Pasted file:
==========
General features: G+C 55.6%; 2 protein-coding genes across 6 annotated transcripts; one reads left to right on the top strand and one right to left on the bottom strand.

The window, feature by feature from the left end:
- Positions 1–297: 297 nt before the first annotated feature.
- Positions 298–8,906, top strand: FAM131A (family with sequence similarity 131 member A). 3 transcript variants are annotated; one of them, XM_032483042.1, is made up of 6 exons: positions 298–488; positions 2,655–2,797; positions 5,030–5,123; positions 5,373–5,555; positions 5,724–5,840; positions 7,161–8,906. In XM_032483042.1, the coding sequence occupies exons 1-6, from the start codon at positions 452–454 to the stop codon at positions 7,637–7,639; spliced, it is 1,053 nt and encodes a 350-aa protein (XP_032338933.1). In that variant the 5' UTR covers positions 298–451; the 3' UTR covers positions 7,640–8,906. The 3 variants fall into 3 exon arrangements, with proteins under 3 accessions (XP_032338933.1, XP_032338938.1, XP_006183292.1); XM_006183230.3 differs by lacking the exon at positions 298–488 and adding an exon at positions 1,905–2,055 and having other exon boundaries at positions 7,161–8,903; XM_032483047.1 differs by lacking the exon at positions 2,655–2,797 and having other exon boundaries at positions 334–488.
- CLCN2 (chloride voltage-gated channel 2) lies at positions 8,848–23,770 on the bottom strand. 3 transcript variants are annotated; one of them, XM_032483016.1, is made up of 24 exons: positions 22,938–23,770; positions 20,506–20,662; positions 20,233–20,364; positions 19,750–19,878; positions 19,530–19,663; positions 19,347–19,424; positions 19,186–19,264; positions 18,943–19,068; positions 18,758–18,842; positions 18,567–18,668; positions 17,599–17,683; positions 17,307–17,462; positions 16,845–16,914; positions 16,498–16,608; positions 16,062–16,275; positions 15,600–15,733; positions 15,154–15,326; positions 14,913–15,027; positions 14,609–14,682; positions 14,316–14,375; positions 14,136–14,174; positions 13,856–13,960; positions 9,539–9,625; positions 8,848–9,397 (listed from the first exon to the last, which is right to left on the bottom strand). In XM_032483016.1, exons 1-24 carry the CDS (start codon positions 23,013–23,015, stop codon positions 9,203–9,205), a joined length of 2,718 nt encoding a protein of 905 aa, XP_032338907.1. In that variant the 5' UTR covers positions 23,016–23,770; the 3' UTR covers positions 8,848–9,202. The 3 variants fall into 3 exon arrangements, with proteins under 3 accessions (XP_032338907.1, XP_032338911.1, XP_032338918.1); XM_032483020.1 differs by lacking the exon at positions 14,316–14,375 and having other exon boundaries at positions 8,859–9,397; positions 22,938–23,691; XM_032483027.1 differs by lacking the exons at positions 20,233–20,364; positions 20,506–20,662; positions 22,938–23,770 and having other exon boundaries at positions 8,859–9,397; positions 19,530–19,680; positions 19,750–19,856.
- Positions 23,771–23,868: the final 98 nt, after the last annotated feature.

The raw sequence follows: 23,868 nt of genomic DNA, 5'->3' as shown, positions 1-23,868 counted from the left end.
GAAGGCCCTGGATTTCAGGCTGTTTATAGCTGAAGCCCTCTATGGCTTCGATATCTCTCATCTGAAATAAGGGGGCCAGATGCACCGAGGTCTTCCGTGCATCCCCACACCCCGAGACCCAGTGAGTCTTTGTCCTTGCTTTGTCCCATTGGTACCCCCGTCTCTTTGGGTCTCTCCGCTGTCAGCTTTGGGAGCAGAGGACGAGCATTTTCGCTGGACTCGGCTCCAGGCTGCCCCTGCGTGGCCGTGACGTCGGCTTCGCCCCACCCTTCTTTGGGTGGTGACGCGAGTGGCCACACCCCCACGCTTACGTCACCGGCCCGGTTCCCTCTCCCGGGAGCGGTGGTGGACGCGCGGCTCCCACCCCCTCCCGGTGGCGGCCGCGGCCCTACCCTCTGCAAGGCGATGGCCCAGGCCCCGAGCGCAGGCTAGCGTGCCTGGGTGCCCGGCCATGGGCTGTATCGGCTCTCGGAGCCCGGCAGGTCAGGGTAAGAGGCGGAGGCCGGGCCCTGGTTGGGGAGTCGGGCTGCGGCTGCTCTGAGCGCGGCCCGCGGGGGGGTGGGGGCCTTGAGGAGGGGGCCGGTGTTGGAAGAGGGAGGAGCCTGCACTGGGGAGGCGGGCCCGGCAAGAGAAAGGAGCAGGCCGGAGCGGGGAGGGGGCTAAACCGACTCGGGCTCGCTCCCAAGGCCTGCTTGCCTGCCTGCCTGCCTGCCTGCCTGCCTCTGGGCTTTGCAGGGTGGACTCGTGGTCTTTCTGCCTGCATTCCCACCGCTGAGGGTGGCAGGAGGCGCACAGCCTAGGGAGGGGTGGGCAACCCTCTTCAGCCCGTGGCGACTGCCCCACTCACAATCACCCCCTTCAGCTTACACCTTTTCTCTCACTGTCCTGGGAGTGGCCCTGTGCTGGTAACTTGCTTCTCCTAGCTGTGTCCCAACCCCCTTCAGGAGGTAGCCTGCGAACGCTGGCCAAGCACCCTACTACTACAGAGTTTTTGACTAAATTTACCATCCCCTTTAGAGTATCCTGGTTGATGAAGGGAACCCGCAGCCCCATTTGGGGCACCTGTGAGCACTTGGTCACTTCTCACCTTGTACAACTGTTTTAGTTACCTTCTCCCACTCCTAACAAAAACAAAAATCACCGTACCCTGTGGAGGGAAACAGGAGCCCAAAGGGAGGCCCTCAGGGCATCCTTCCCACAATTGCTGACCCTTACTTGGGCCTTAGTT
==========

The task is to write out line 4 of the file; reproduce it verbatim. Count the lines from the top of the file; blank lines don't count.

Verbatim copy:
- Positions 298–8,906, top strand: FAM131A (family with sequence similarity 131 member A). 3 transcript variants are annotated; one of them, XM_032483042.1, is made up of 6 exons: positions 298–488; positions 2,655–2,797; positions 5,030–5,123; positions 5,373–5,555; positions 5,724–5,840; positions 7,161–8,906. In XM_032483042.1, the coding sequence occupies exons 1-6, from the start codon at positions 452–454 to the stop codon at positions 7,637–7,639; spliced, it is 1,053 nt and encodes a 350-aa protein (XP_032338933.1). In that variant the 5' UTR covers positions 298–451; the 3' UTR covers positions 7,640–8,906. The 3 variants fall into 3 exon arrangements, with proteins under 3 accessions (XP_032338933.1, XP_032338938.1, XP_006183292.1); XM_006183230.3 differs by lacking the exon at positions 298–488 and adding an exon at positions 1,905–2,055 and having other exon boundaries at positions 7,161–8,903; XM_032483047.1 differs by lacking the exon at positions 2,655–2,797 and having other exon boundaries at positions 334–488.